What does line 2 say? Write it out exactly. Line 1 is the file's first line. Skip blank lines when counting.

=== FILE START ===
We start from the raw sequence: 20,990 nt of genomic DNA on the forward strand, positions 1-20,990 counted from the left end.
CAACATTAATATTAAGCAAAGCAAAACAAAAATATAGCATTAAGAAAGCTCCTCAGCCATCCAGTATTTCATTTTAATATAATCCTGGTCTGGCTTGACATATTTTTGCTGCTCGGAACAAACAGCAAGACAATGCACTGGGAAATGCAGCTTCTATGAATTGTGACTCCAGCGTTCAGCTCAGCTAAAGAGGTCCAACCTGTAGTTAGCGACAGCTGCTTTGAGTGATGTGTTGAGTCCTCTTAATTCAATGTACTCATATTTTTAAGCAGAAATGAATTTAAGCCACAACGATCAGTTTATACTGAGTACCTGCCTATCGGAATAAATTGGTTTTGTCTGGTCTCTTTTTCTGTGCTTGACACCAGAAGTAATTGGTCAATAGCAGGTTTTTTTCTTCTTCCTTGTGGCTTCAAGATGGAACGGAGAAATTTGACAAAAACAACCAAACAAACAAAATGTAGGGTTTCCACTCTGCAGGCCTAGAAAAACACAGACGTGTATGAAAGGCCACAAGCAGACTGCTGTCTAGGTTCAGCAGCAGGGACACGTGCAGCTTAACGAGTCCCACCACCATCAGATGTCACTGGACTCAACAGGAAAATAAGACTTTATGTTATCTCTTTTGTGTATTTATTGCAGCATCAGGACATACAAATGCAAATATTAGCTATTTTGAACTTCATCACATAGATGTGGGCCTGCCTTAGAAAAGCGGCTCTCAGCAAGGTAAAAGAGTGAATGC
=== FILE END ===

CAACATTAATATTAAGCAAAGCAAAACAAAAATATAGCATTAAGAAAGCTCCTCAGCCATCCAGTATTTCATTTTAATATAATCCTGGTCTGGCTTGACATATTTTTGCTGCTCGGAACAAACAGCAAGACAATGCACTGGGAAATGCAGCTTCTATGAATTGTGACTCCAGCGTTCAGCTCAGCTAAAGAGGTCCAACCTGTAGTTAGCGACAGCTGCTTTGAGTGATGTGTTGAGTCCTCTTAATTCAATGTACTCATATTTTTAAGCAGAAATGAATTTAAGCCACAACGATCAGTTTATACTGAGTACCTGCCTATCGGAATAAATTGGTTTTGTCTGGTCTCTTTTTCTGTGCTTGACACCAGAAGTAATTGGTCAATAGCAGGTTTTTTTCTTCTTCCTTGTGGCTTCAAGATGGAACGGAGAAATTTGACAAAAACAACCAAACAAACAAAATGTAGGGTTTCCACTCTGCAGGCCTAGAAAAACACAGACGTGTATGAAAGGCCACAAGCAGACTGCTGTCTAGGTTCAGCAGCAGGGACACGTGCAGCTTAACGAGTCCCACCACCATCAGATGTCACTGGACTCAACAGGAAAATAAGACTTTATGTTATCTCTTTTGTGTATTTATTGCAGCATCAGGACATACAAATGCAAATATTAGCTATTTTGAACTTCATCACATAGATGTGGGCCTGCCTTAGAAAAGCGGCTCTCAGCAAGGTAAAAGAGTGAATGC